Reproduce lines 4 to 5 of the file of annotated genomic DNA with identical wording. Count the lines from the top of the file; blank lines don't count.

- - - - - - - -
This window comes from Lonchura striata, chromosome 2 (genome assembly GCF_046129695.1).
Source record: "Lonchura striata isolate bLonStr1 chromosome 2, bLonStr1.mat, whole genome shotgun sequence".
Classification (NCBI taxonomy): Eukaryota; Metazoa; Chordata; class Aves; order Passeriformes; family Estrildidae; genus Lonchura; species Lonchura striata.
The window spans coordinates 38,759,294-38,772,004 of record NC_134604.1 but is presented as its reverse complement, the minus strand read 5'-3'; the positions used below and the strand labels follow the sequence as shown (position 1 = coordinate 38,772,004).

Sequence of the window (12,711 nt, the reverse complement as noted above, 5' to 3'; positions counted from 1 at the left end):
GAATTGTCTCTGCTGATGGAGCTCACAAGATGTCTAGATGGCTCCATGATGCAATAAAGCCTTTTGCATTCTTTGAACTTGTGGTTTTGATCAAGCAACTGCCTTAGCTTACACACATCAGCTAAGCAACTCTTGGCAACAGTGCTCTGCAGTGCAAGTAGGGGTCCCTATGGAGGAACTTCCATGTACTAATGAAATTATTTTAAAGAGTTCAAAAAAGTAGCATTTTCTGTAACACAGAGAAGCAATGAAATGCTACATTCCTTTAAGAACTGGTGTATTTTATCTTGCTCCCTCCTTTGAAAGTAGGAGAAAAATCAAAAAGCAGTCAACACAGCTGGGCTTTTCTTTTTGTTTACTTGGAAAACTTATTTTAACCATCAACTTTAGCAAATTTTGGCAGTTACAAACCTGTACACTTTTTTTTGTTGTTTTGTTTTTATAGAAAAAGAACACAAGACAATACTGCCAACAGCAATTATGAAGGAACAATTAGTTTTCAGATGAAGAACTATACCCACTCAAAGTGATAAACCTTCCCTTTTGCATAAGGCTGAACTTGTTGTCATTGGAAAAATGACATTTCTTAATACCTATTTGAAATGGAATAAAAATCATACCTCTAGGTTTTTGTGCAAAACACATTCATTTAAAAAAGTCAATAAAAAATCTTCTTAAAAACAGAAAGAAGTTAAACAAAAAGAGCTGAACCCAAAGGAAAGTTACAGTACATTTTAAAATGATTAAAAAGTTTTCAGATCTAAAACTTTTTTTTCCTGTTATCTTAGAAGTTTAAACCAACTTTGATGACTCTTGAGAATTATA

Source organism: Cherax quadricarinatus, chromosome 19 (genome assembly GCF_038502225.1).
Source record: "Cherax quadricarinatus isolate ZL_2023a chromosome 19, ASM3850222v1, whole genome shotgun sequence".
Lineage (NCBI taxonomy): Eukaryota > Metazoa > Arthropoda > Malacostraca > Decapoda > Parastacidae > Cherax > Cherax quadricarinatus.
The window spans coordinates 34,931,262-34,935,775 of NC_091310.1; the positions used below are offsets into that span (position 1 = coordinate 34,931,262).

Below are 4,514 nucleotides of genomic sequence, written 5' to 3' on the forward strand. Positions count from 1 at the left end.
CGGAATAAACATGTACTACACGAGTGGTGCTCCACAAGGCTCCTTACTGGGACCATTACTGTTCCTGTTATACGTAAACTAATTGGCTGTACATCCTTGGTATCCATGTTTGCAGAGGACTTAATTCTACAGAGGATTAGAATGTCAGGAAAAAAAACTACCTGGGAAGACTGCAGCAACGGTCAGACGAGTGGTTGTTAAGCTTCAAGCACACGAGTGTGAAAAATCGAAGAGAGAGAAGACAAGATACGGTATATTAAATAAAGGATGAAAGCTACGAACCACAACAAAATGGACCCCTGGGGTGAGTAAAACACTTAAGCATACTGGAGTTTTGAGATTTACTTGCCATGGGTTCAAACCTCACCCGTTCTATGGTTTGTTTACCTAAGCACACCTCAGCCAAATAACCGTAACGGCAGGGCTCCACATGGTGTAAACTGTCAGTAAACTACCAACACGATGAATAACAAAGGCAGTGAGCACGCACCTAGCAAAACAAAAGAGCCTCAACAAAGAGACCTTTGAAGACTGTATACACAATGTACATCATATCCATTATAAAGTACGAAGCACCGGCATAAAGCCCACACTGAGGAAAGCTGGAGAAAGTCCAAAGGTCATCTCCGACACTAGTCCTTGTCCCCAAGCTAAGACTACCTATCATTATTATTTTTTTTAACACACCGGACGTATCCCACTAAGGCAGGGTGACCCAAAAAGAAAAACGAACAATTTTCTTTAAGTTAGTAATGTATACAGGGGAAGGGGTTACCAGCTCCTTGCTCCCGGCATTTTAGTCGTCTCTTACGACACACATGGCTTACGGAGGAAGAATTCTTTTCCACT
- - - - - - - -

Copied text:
The window spans coordinates 38,759,294-38,772,004 of record NC_134604.1 but is presented as its reverse complement, the minus strand read 5'-3'; the positions used below and the strand labels follow the sequence as shown (position 1 = coordinate 38,772,004).

Sequence of the window (12,711 nt, the reverse complement as noted above, 5' to 3'; positions counted from 1 at the left end):